Back to the Future: How We Chose a Longtime Project as Our New Portland HQ

by | October 22, 2021 7 Ideas, News + Announcements

How does a design firm choose a new building?

It’s the same challenge that faces any company, with the added wrinkle that, whereas another business might hire a project manager or designer to help them weed through the possibilities, understand their own needs clearly, and identify their best option, we’re our own consultant for that kind of expertise. And, since workplace design is something we do, the stakes are higher!

When the time came for SERA to look for a new office, we deputized an in-house committee of principals, designers, and sustainability leaders. The committee identified more than 30 factors that were important to consider for our future home. Those included benefits to our staff, like access to nature, bike access, an urban environment with plenty of food and transit options, and the simple question of how good it felt to be in the space. It also included more business-oriented considerations like a good financial deal and room for growth. Our committee formatted the factors in a complex spreadsheet that weighted each one appropriately and generated a handy score to make comparing different sites quick and clean.

Early on in the process, the committee identified the Galleria as their top choice. Not only did the Galleria check more boxes than any other option, it’s also a building where SERA has a rich history. SERA worked on the building’s original conversion from one department store to a retail center back in 1976, did a couple tenant improvements and studies about different uses in the following decades, and is now leading a major refresh of the public spaces to get the building ready for office tenants—including us! Last year, SERA committed to moving into the Galleria’s top floor in 2022. Our 42,000-square-foot deal turned out to be the City’s largest commercial lease of 2020.

That timing of our lease agreement turned out to be extremely meaningful. Portland has, for years, been rightly proud of its diverse and thriving central core. But the pandemic emptied office buildings, and then demonstrations and protests tarnished the downtown business district’s reputation, leading to a withdrawal from some developers and questions about what’s next for the area.

At SERA, we are committed urbanists. That means we’re dedicated to the idea that diversity, human interaction, the combination of building density and green spaces make for the best life. It’s healthy and important for different kinds of people—across the full spectrum of identities, backgrounds and worldviews—to get thrust together and to share an experience.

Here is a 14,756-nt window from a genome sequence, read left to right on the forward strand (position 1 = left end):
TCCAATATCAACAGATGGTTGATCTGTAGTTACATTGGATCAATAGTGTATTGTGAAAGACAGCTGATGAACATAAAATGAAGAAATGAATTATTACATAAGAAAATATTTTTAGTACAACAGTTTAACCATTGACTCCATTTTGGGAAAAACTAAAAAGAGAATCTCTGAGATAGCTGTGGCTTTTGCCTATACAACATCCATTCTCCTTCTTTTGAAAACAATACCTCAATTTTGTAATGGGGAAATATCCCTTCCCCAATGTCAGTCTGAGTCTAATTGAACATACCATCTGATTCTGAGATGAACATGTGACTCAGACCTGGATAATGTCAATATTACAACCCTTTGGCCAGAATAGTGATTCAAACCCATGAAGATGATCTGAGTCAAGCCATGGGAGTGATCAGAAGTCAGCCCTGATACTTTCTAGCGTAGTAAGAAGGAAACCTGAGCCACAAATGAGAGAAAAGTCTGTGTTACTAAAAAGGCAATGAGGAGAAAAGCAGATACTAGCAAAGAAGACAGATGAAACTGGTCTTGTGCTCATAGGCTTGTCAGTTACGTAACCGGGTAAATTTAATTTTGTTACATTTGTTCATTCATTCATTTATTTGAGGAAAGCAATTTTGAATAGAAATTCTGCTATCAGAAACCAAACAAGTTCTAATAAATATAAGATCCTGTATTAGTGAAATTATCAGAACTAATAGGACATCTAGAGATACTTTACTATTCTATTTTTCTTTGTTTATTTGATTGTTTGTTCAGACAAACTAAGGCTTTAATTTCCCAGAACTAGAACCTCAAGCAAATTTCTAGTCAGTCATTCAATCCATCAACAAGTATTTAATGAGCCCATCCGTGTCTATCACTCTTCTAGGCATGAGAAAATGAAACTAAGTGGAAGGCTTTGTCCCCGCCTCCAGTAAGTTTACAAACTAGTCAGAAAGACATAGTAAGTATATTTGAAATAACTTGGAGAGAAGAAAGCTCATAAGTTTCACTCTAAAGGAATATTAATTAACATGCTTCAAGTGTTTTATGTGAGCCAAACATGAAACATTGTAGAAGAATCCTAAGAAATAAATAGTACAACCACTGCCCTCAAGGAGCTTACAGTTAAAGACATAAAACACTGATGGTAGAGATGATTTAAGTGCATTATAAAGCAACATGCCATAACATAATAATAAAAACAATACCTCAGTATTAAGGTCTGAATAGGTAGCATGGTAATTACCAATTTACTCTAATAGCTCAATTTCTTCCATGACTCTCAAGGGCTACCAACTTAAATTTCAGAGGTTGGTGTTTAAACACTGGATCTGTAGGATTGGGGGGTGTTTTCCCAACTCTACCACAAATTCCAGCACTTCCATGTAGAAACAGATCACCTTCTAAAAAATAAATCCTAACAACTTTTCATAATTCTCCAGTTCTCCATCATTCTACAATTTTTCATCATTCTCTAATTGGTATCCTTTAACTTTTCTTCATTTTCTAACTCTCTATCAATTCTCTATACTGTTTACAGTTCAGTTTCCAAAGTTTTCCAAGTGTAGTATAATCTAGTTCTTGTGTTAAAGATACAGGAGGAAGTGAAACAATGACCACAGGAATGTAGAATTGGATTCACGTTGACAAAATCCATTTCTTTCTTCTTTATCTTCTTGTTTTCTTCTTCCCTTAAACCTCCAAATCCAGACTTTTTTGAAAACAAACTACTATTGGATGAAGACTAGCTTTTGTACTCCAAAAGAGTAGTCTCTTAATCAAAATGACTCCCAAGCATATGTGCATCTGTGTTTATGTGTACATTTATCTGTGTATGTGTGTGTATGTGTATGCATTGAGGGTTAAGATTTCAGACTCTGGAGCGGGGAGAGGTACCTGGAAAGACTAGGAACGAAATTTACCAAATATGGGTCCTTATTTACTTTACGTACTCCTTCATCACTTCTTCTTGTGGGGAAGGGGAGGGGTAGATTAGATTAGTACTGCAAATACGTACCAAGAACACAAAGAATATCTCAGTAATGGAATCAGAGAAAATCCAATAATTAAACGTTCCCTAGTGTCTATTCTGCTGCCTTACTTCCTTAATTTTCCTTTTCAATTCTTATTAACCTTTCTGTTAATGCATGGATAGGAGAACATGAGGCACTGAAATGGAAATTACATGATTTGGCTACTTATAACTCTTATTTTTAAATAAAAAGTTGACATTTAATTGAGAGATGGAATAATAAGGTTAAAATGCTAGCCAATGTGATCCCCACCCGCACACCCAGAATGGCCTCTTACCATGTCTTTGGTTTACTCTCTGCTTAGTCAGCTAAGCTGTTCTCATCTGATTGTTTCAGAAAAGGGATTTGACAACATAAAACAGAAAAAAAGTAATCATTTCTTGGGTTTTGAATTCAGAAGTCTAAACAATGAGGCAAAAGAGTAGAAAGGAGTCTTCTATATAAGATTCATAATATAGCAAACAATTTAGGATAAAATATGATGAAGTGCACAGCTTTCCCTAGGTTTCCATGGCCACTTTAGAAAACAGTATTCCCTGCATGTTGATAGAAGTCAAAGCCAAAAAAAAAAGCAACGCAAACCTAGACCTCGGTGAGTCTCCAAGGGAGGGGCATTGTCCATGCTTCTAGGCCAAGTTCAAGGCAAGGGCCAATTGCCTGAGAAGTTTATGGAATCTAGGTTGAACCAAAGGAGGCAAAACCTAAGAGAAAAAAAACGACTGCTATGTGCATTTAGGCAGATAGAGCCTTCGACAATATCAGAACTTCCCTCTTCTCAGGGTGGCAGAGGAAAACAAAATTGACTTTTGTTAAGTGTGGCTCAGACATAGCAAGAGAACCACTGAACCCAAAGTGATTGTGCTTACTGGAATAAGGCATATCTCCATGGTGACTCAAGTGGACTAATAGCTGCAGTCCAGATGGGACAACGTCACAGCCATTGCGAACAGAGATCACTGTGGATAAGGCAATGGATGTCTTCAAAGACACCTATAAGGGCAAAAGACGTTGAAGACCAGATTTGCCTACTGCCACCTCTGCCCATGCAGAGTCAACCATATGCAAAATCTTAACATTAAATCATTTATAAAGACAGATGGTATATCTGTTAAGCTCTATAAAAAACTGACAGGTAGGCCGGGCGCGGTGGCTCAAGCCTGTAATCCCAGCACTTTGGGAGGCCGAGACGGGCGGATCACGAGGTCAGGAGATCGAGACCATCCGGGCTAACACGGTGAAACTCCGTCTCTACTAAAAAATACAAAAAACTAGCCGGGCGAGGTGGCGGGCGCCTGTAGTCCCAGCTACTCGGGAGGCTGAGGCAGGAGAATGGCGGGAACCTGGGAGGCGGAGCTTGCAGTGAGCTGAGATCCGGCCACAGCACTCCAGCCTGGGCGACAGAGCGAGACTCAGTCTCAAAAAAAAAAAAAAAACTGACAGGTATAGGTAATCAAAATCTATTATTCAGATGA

This can all get messy or even alarming sometimes. But, despite the chaos, we believe that what makes a good downtown is a combination of rich experiences plus ample open space for people to gather, protest, and exercise democratic rights. No matter where we work, we try to bring that sensibility and those benefits. So when choosing our new home, we refused to consider moving out to the ‘burbs like some of our peers. We love being central and having transit, food trucks, and walkable streets to share with a beautiful cross-section of humanity. We love Downtown Portland.

And that—all of that!—is what went into our decision to move to the Galleria. We can’t wait!

Co-authored by Beth Lavelle and Cristian Asher


  1. Congratulations! We look forward to meeting in your new home someday.

  2. Jennifer Hicks says |

    I can’t wait!

  3. Jutta Brandon says |

    Very exiting! Love seeing the original architecture honored and brought to life with a thriving company.

    • Cristian Asher says |

      Thanks! We agree. Transformation of older buildings has a long history at SERA, and those are some of our favorite stories.

  4. Was the Galleria a Bing Sheldon project (the ‘S’ in SERA)? You have come full circle now.

    Let’s hope the downtown core can make a turnaround again, somewhat like Bill Naito and Bing Sheldon teamed up to help the downtown core revitalization in the 1970s. So I’ve heard (I wasn’t around then).

    • Cristian Asher says |

      Hi Josh–
      It was a Bing project! Don Eggleston (the E) led more work on the building a couple decades later–and now the new generation has taken it on. As you can probably tell, we LOVE the full circle aspect of this! Fits right into our ethos of transforming old buildings. Thanks!

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